PENNSYLVANIA (WHTM) — The Perseid meteor shower, one of the most anticipated sky-shows of the year, will likely be unviewable during its peak on Aug. 12 and 13 due to August’s full moon.
The Perseids happen every year between July 14 and September 1.
“Sadly, this year’s Perseids peak will see the worst possible circumstances for spotters,” said NASA astronomer Bill Cooke, who leads the Meteoroid Environment Office at the space agency’s Marshall Space Flight Center. “Most of us in North America would normally see 50 or 60 meteors per hour, but this year, during the normal peak, the full Moon will reduce that to 10-20 per hour at best.”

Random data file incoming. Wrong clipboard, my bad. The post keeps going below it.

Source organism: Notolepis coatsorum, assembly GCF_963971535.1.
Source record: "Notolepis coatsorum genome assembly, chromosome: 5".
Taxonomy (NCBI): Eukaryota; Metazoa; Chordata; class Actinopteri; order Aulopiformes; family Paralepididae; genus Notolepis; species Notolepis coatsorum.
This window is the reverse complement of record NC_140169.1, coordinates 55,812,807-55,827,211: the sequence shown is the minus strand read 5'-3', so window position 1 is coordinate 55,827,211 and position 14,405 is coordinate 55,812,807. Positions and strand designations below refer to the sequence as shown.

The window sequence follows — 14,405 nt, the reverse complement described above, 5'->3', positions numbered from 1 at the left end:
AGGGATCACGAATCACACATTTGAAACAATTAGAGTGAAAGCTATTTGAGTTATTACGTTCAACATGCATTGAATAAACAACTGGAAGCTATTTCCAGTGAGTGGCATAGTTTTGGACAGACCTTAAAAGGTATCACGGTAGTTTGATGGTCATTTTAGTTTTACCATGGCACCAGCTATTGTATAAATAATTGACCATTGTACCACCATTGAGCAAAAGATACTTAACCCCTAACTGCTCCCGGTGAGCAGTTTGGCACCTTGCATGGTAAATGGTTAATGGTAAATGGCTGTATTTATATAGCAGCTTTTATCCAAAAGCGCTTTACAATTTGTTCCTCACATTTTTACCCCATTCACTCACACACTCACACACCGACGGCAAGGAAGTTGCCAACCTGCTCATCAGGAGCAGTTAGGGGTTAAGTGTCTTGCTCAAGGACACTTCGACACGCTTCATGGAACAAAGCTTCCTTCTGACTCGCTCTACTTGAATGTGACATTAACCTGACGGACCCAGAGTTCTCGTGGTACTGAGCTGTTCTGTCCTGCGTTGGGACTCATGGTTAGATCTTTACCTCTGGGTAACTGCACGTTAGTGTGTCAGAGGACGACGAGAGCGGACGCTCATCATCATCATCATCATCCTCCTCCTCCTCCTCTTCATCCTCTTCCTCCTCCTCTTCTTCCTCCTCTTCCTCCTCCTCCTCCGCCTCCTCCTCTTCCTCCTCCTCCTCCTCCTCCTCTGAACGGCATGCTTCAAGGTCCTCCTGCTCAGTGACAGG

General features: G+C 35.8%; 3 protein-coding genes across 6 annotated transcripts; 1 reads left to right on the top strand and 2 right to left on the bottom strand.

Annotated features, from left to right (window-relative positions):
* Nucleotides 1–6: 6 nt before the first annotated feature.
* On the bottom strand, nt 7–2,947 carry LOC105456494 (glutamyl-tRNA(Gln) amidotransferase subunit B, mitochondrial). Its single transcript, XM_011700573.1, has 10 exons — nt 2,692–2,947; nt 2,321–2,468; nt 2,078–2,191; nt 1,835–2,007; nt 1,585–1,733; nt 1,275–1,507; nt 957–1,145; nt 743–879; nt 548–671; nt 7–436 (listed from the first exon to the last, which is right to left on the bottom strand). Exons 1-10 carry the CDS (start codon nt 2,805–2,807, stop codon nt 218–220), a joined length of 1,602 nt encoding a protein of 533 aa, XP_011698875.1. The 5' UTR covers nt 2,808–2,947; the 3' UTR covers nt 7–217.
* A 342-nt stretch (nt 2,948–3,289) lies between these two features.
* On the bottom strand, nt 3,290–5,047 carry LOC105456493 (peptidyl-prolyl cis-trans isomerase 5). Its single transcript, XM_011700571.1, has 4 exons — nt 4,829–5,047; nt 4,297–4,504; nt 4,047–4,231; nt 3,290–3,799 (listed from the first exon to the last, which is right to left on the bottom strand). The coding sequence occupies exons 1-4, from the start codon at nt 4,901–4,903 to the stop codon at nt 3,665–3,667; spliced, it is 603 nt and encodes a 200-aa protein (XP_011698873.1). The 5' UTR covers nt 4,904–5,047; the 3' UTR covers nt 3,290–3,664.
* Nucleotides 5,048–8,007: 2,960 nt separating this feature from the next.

The full moon, which is also known as the sturgeon moon, green corn moon, wheat cut moon, or the blueberry moon, will reach its max brightness on Aug. 11 at 9:35 p.m. EDT.
“The moon is so much brighter than anything else in the night sky, and it will wash out all but the very brightest Perseids as they streak through our atmosphere and burn up far overhead,” according to a NASA statement.
The Perseids will start to slow down around Aug. 21 or 22; They will be over by Sept. 1.
Even though this year isn’t the best to see the Perseids, there are still chances to catch a few shooting stars in the night sky on the days before Aug. 12.